3D metal printing opens up opportunities for new economic activities worldwide. The key technology offers diverse techniques, which are increasingly being used and are a driver of innovation in numerous sectors. In this area, however, the Netherlands can still make considerable strides. After all, the possibilities offered by 3D metal printing are not yet always known in practice. Even companies that have invested in it before are still struggling with practical questions in many cases. To help get the technology and its implementation up and running, the SPRONG group Industrial Additive Manufacturing Metal (IAMM) was therefore set up. Windesheim’s Professorship of Plastics Technology, based at Perron038, is part of this group.
SPRONG application honoured by Regieorgaan SIA
The Plastics Technology lectureship of Windesheim University of Applied Sciences, together with the Saxion and Fontys universities of applied sciences, is therefore joining forces in the SPRONG group IAMM. We are proud to announce that our SPRONG application has been honoured by the National Organisation for Applied Research SIA. Thanks to the funding from SIA and co-financing of 50% from the business community and hbo, we will be able to work for the next 4 years on setting up a knowledge infrastructure for the whole of the Netherlands – with a possible extension for another 4 years. This infrastructure will open the doors for companies towards more research and education, with the ultimate goal of unlocking this key technology for the Netherlands. The Professorship of Plastics Technology has a 3D metal printer which is used at Perron038.
3D metal printing and the opportunities it offers
3D metal printing is a key technology because it offers new technological solutions with a wide range of business side effects. For example, one of the advantages of 3D metal printing is the diversity of design possibilities. This allows you to print unique shapes that you would never, ever have been able to produce with conventional metalworking techniques. 3D metal printing, for example, leads to new and lighter designs in the aviation industry, allowing it to reduce its fuel consumption.
Another example of the benefits 3D metal printing offers is that it can be used to shorten the supply chain, allowing companies to deliver products to their customers faster. Where previously companies had to import spare parts from abroad and have them stored somewhere, they can now easily be printed on site.
Why not yet in The Netherlands?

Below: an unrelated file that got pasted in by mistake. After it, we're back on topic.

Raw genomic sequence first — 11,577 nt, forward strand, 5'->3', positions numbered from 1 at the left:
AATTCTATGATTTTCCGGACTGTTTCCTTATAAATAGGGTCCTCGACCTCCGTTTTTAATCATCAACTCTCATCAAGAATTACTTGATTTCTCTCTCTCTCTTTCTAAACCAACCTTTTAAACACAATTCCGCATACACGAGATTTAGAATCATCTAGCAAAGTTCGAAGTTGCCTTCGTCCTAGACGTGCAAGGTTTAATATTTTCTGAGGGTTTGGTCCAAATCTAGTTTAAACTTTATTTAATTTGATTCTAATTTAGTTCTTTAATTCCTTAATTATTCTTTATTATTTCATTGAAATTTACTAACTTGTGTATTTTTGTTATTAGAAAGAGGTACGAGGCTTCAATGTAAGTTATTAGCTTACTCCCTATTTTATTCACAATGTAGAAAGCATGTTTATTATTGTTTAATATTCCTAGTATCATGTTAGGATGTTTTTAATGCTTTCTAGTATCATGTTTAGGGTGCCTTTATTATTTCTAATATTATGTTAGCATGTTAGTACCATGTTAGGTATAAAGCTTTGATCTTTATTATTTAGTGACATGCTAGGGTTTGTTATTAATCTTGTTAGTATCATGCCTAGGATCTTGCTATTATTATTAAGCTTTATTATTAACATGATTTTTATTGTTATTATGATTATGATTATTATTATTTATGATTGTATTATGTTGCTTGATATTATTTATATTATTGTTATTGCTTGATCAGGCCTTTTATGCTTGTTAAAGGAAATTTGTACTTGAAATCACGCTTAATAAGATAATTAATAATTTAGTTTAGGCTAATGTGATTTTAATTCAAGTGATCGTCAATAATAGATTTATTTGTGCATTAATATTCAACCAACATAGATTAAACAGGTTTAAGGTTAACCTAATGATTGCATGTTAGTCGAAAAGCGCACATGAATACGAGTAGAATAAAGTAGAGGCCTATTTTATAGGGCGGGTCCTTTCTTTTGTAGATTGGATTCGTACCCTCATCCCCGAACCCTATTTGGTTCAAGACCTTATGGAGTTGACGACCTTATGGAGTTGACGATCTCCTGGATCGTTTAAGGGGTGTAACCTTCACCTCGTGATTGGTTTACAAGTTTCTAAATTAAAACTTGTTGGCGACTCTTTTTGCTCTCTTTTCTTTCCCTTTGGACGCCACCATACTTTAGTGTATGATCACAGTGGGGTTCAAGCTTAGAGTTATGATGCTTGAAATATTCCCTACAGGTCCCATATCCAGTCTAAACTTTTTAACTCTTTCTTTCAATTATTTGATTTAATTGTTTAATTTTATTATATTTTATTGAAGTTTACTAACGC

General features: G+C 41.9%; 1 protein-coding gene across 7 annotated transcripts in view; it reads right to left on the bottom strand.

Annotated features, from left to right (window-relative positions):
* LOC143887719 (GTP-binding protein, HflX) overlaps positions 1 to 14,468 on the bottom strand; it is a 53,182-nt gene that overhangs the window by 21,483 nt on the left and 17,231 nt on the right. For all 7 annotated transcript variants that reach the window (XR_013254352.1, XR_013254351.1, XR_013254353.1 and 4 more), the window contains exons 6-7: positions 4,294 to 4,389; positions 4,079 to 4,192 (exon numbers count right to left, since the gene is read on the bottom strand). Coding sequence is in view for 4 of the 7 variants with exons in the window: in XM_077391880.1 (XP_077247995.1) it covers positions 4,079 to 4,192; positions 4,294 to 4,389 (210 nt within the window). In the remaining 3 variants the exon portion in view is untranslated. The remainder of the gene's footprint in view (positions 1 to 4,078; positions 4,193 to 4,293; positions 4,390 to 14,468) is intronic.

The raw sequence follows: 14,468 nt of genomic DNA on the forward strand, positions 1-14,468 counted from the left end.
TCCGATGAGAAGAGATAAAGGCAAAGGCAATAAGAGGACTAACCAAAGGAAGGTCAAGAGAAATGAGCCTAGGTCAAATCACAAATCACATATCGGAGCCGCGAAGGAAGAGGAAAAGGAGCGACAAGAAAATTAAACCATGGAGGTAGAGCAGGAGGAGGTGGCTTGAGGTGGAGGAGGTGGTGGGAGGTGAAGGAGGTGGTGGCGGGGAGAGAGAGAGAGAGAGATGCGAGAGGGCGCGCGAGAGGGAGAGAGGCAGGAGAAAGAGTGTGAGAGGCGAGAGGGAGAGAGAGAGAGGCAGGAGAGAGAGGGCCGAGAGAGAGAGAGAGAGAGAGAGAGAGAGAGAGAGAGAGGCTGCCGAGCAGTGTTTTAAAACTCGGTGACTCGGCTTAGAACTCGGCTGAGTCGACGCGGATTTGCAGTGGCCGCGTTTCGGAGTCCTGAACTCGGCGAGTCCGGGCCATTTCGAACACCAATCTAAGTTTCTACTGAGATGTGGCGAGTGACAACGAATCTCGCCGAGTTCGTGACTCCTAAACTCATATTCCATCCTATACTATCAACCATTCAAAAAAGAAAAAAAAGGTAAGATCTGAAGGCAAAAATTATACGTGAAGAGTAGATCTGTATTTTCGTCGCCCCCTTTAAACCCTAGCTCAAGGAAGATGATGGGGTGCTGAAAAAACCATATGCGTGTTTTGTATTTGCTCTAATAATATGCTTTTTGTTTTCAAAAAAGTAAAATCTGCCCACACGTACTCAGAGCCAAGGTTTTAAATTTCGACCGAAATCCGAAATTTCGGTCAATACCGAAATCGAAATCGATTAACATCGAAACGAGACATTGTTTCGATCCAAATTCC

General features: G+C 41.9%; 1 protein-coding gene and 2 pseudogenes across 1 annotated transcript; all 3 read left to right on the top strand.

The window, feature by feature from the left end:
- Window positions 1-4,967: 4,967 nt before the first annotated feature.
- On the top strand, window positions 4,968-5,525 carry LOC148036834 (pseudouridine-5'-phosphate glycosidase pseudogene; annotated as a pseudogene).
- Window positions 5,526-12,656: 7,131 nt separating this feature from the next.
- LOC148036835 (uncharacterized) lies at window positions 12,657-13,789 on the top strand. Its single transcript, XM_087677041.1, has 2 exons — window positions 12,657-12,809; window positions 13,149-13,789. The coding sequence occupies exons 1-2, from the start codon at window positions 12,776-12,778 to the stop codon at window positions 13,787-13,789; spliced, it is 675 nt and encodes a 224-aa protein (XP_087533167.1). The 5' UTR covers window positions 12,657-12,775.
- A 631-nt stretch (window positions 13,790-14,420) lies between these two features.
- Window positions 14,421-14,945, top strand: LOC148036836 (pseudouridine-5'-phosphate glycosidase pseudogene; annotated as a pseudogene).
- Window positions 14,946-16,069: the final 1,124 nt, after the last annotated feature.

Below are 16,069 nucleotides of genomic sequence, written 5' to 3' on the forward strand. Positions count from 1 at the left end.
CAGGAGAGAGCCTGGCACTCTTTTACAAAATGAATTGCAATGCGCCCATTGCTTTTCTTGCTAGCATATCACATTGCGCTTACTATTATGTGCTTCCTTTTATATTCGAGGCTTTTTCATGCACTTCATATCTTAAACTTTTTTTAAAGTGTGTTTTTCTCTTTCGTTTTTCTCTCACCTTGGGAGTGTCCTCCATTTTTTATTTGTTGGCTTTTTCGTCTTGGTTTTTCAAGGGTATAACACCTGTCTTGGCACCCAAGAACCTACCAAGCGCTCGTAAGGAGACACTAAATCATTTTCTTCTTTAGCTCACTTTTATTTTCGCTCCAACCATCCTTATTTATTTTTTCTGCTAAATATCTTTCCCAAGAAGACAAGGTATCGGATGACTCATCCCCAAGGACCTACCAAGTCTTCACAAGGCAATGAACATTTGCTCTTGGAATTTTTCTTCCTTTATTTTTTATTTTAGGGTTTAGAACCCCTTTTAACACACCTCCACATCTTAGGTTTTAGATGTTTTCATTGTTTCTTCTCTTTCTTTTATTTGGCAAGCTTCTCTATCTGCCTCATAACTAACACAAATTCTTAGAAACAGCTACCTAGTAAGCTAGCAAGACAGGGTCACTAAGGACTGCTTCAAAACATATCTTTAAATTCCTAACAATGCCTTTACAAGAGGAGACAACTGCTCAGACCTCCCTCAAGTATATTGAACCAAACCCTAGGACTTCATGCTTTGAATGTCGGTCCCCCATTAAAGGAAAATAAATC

Countries like Germany, Belgium and France are ahead of the Netherlands when you look at the application of 3D metal printing. In the Netherlands, there is currently still a lack of expertise and know-how. And it is precisely the acquisition of state-of-the-art knowledge, expertise and know-how that is necessary, as 3D metal printing techniques continue to develop at a rapid pace. This is exactly what companies need in the Netherlands. Together with the IAMM Group, we hope to make a difference there.
IAMM focuses on practice-based research into innovative developments and innovative applications of 3D metal printing. In recent years, the colleges involved have invested in facilities for and research into 3D metal printing, together with a large number of companies and institutions. By collaborating intensively, a decisive research group has emerged with a large geographical reach in the Netherlands, various facilities and specialisations. Within the group, we will collaborate with regional field labs and several Centres of Expertise, namely: HTSM Fontys, Green PAC and TechForFuture. This network will be further strengthened by our collaboration with Flam3D, the network organisation for 3D printing in the Benelux.
IAMM’s objective is to grow into a powerful and practice-oriented research group over the next eight years. A research group that develops new knowledge about the techniques and applications of 3D metal printing. This knowledge flows directly back to the field and contributes to up-to-date education on this key technology. In concrete terms, this means:
- Broadening the current research profile to new application areas for 3D metal printing
- Strengthen the competences of existing and new employees by using the complementary knowledge and facilities of the universities of applied sciences and the organisations involved
- Broaden the network for demand articulation and knowledge sharing with the field
- Develop up-to-date education at undergraduate and graduate level on the latest techniques and applications
- Developing a quality system focused on professional work
- Setting up a national infrastructure for research and education for companies, with which we hope to unlock this key technology for the Netherlands
Thanks to the SPRONG grant by SIA and co-funding from industry and universities of applied sciences, we want to jointly put 3D metal printing on the map within the manufacturing industry in the Netherlands.
Questions about this project, you can send to firstname.lastname@example.org or get in touch with:
– Margie Topp, Lector Additive Manufacturing – email@example.com
– Geert Heideman, Associate Lector Additive Manufacturing – firstname.lastname@example.org